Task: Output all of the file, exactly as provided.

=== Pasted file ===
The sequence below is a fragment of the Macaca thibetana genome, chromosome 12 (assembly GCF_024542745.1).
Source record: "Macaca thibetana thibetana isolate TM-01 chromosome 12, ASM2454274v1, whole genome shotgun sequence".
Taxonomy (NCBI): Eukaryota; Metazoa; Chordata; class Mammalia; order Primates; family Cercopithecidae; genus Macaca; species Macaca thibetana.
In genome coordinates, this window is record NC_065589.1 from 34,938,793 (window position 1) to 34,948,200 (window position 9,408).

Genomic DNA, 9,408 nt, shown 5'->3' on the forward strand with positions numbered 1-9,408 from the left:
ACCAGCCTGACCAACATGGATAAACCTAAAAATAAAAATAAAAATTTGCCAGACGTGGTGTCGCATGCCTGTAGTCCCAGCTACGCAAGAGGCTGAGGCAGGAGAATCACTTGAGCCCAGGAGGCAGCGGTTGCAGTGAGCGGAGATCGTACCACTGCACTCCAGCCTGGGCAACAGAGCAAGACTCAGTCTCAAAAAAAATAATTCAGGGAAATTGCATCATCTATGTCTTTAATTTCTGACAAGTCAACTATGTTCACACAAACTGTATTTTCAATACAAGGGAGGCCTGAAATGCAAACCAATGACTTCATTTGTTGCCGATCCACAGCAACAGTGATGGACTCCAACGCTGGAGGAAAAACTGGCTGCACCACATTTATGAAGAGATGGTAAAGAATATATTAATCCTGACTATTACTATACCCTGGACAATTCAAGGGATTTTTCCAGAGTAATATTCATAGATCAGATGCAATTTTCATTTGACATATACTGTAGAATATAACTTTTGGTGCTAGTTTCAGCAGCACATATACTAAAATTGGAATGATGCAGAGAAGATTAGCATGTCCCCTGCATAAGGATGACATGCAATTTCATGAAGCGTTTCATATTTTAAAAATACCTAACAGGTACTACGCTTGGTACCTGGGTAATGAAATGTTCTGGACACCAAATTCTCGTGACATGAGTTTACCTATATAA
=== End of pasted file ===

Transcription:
The sequence below is a fragment of the Macaca thibetana genome, chromosome 12 (assembly GCF_024542745.1).
Source record: "Macaca thibetana thibetana isolate TM-01 chromosome 12, ASM2454274v1, whole genome shotgun sequence".
Taxonomy (NCBI): Eukaryota; Metazoa; Chordata; class Mammalia; order Primates; family Cercopithecidae; genus Macaca; species Macaca thibetana.
In genome coordinates, this window is record NC_065589.1 from 34,938,793 (window position 1) to 34,948,200 (window position 9,408).

Genomic DNA, 9,408 nt, shown 5'->3' on the forward strand with positions numbered 1-9,408 from the left:
ACCAGCCTGACCAACATGGATAAACCTAAAAATAAAAATAAAAATTTGCCAGACGTGGTGTCGCATGCCTGTAGTCCCAGCTACGCAAGAGGCTGAGGCAGGAGAATCACTTGAGCCCAGGAGGCAGCGGTTGCAGTGAGCGGAGATCGTACCACTGCACTCCAGCCTGGGCAACAGAGCAAGACTCAGTCTCAAAAAAAATAATTCAGGGAAATTGCATCATCTATGTCTTTAATTTCTGACAAGTCAACTATGTTCACACAAACTGTATTTTCAATACAAGGGAGGCCTGAAATGCAAACCAATGACTTCATTTGTTGCCGATCCACAGCAACAGTGATGGACTCCAACGCTGGAGGAAAAACTGGCTGCACCACATTTATGAAGAGATGGTAAAGAATATATTAATCCTGACTATTACTATACCCTGGACAATTCAAGGGATTTTTCCAGAGTAATATTCATAGATCAGATGCAATTTTCATTTGACATATACTGTAGAATATAACTTTTGGTGCTAGTTTCAGCAGCACATATACTAAAATTGGAATGATGCAGAGAAGATTAGCATGTCCCCTGCATAAGGATGACATGCAATTTCATGAAGCGTTTCATATTTTAAAAATACCTAACAGGTACTACGCTTGGTACCTGGGTAATGAAATGTTCTGGACACCAAATTCTCGTGACATGAGTTTACCTATATAA